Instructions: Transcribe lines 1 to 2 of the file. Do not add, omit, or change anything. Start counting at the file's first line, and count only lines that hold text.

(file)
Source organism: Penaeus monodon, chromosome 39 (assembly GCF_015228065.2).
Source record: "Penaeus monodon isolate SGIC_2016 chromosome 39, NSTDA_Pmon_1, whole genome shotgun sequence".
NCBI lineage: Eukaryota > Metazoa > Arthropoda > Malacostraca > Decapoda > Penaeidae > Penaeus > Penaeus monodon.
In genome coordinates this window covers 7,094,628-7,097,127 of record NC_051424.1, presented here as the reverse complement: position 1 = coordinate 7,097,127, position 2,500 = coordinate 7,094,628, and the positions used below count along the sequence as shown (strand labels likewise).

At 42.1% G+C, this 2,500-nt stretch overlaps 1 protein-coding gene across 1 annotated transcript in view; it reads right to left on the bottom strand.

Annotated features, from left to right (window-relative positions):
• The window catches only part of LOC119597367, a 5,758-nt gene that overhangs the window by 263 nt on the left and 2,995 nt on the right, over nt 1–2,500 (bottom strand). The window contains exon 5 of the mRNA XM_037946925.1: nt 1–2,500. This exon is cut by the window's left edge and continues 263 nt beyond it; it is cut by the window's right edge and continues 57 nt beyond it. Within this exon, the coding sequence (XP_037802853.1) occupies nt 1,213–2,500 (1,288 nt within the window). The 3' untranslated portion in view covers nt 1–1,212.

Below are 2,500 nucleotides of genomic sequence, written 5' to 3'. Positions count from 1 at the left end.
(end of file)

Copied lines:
Source organism: Penaeus monodon, chromosome 39 (assembly GCF_015228065.2).
Source record: "Penaeus monodon isolate SGIC_2016 chromosome 39, NSTDA_Pmon_1, whole genome shotgun sequence".